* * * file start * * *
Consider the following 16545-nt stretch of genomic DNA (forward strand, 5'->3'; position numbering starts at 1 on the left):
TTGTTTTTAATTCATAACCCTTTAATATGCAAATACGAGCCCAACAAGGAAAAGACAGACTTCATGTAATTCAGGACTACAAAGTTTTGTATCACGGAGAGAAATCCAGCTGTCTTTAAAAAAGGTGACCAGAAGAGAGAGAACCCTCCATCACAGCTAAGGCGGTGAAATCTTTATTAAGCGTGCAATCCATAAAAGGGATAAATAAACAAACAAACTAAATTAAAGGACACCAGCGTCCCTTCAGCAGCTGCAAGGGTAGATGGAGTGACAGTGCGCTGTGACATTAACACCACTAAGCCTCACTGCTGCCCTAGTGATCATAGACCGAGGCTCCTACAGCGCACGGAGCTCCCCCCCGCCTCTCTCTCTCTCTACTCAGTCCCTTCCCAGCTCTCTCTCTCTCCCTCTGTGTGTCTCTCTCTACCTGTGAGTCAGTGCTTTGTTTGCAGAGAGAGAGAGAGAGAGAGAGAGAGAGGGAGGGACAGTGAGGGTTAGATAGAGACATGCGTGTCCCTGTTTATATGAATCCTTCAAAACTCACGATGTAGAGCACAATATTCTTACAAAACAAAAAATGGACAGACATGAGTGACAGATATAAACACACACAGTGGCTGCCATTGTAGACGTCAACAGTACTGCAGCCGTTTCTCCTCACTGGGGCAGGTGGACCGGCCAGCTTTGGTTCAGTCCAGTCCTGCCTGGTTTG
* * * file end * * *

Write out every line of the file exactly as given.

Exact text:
Consider the following 16545-nt stretch of genomic DNA (forward strand, 5'->3'; position numbering starts at 1 on the left):
TTGTTTTTAATTCATAACCCTTTAATATGCAAATACGAGCCCAACAAGGAAAAGACAGACTTCATGTAATTCAGGACTACAAAGTTTTGTATCACGGAGAGAAATCCAGCTGTCTTTAAAAAAGGTGACCAGAAGAGAGAGAACCCTCCATCACAGCTAAGGCGGTGAAATCTTTATTAAGCGTGCAATCCATAAAAGGGATAAATAAACAAACAAACTAAATTAAAGGACACCAGCGTCCCTTCAGCAGCTGCAAGGGTAGATGGAGTGACAGTGCGCTGTGACATTAACACCACTAAGCCTCACTGCTGCCCTAGTGATCATAGACCGAGGCTCCTACAGCGCACGGAGCTCCCCCCCGCCTCTCTCTCTCTCTACTCAGTCCCTTCCCAGCTCTCTCTCTCTCCCTCTGTGTGTCTCTCTCTACCTGTGAGTCAGTGCTTTGTTTGCAGAGAGAGAGAGAGAGAGAGAGAGAGAGGGAGGGACAGTGAGGGTTAGATAGAGACATGCGTGTCCCTGTTTATATGAATCCTTCAAAACTCACGATGTAGAGCACAATATTCTTACAAAACAAAAAATGGACAGACATGAGTGACAGATATAAACACACACAGTGGCTGCCATTGTAGACGTCAACAGTACTGCAGCCGTTTCTCCTCACTGGGGCAGGTGGACCGGCCAGCTTTGGTTCAGTCCAGTCCTGCCTGGTTTG